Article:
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Tate Adams and the Australian Printmaking Revival of the 1960s

Thomson, Frances Elizabeth

Description

In this thesis, I describe and analyse the art and accomplishments of Tate Adams and substantiate his importance to the Australian printmaking revival of the 1960s. Although the name of Tate Adams occurs within the literature, where he is discussed as a major figure of the print revival, to date there is no substantive account of his contribution. My study addresses this omission. This study differs from the existing literature in its ...[Show more]

dc.contributor.authorThomson, Frances Elizabeth
dc.date.accessioned2019-05-30T03:49:29Z
dc.identifier.otherb59286611
dc.identifier.urihttp://hdl.handle.net/1885/163739
dc.description.abstractIn this thesis, I describe and analyse the art and accomplishments of Tate Adams and substantiate his importance to the Australian printmaking revival of the 1960s. Although the name of Tate Adams occurs within the literature, where he is discussed as a major figure of the print revival, to date there is no substantive account of his contribution. My study addresses this omission. This study differs from the existing literature in its comprehensiveness, in its breadth and depth of analysis and through new material introduced from a fresh perspective. Structured as a monograph, I site Adams’ contribution within the context of his life, especially the past twenty years, and my particular differentiation is to have witnessed this first-hand. The wider biography, organised in periods of artistic activity, explores Adams’ cultural production from his beginnings as an early Irish modernist to a final efflorescence as a painter of gouaches taking his place within the history of Australian art. In this thesis, I trace the ideas and the source of those ideas that have shaped Adams’ thinking about printmaking, explore the relationships through which he contributed to the maturation of printmaking, discuss his teaching philosophy and its efficacy, elucidate his development as an artist and explore his influences. I argue that Adams, in Melbourne in the 1960s, was a dominant force in the revival of printmaking in Australia. The methodology developed in this study has a foundation in oral history, drawing on testimonies of the subject, witnesses and participants. The inclusion of Adams’ anecdotes gives a presence to the artist and his nuanced thinking about his life and its circumstances.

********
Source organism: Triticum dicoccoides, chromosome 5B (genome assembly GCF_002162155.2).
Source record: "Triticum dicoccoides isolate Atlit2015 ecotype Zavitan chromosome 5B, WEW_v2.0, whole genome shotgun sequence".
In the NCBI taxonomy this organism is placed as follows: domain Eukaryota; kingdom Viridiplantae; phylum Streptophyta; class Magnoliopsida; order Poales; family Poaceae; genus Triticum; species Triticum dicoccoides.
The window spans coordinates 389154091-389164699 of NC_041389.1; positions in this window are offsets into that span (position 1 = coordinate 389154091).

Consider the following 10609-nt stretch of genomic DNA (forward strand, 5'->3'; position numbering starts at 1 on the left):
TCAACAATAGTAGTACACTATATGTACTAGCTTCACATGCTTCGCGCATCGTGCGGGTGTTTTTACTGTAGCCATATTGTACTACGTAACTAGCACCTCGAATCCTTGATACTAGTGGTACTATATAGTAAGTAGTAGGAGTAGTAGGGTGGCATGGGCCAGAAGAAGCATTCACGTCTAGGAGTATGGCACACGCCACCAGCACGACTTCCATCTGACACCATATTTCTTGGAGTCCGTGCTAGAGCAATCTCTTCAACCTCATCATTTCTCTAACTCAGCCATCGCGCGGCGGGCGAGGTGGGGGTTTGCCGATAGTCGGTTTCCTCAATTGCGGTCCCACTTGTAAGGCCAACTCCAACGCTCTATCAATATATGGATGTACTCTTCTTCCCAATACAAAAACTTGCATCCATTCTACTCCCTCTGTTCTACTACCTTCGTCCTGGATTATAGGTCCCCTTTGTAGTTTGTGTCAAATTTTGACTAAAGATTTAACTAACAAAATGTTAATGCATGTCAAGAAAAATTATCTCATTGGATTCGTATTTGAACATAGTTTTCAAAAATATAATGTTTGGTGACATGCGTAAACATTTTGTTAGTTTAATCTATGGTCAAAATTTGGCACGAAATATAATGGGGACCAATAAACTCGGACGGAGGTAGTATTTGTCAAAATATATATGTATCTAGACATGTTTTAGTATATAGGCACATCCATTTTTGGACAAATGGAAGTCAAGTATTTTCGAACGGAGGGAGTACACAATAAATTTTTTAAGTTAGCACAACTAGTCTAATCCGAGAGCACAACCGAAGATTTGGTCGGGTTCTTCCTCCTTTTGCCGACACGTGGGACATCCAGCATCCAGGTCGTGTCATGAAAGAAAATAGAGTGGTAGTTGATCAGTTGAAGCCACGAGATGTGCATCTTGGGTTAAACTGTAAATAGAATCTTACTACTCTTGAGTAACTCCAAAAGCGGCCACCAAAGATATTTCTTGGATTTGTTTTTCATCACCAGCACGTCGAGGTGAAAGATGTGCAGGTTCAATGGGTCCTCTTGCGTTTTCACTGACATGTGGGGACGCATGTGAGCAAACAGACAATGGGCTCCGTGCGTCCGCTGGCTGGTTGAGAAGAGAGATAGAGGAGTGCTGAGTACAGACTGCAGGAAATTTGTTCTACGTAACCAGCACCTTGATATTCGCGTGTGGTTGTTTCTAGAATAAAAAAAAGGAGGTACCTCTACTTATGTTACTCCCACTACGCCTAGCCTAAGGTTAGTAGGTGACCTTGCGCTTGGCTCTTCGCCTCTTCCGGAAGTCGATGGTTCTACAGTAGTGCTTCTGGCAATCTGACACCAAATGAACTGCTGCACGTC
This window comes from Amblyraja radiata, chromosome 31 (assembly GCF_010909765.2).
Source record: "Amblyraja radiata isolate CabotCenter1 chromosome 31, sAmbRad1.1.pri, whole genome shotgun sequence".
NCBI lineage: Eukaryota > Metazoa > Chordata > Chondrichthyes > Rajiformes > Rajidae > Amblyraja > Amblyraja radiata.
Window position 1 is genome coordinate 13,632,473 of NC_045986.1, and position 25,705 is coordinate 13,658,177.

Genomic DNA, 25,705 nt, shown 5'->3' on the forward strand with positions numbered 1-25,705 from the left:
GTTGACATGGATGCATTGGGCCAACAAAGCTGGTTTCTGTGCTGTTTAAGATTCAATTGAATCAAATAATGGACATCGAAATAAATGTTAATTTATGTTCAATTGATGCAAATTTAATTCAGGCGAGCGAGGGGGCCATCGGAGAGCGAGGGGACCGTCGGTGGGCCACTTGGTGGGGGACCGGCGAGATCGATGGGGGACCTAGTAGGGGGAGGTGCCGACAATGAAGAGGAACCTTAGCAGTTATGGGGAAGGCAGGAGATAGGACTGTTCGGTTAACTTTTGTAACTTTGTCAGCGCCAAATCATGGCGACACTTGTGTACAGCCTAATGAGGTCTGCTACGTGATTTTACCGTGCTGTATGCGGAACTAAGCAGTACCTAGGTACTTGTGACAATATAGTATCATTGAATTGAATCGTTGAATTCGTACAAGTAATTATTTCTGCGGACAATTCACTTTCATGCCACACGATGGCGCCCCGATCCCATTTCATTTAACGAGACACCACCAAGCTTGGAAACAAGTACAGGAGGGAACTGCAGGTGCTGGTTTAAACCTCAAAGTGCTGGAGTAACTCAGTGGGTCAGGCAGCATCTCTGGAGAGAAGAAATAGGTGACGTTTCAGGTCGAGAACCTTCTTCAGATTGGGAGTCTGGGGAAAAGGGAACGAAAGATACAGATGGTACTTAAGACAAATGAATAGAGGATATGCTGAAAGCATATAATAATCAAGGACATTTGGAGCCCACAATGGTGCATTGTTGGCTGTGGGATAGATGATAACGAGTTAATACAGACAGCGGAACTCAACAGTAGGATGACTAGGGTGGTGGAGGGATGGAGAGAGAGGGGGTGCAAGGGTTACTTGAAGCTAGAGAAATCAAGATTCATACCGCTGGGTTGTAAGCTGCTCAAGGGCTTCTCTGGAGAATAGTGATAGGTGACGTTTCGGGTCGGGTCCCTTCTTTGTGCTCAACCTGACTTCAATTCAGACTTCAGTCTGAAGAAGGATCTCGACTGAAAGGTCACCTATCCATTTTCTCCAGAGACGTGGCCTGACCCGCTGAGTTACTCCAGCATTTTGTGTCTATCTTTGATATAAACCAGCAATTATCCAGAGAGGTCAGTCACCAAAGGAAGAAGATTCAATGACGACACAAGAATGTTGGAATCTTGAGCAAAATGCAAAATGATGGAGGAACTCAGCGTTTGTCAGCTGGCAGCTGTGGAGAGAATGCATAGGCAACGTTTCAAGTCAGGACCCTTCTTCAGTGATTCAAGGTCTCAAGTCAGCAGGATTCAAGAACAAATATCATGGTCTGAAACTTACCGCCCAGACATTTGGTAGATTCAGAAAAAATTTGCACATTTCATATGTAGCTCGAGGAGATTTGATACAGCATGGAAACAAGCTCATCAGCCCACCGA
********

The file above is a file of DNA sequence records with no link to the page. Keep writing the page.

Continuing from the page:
dc.language.isoen_AU
dc.subjectTate Adams
dc.subjectprintmaking
dc.subjectAustralian printmaking revival of the 1960s
dc.titleTate Adams and the Australian Printmaking Revival of the 1960s
dc.typeThesis (PhD)
local.contributor.supervisorGrishin, Sasha
local.contributor.supervisorcontactSasha.Grishin@anu.edu.au
dcterms.valid2019
local.description.notesthe author deposited 29/05/2019
local.type.degreeDoctor of Philosophy (PhD)
dc.date.issued2019
local.contributor.affiliationSchool of Literature, Language and Linguistics, The Australian National University
local.description.embargo2024-12-31
local.request.nameDigital Theses
local.identifier.doi10.25911/5cefb17299178
dc.provenanceThe extension of restriction was granted via email, archived in ERMS6683778
local.mintdoimint
CollectionsRestricted Theses

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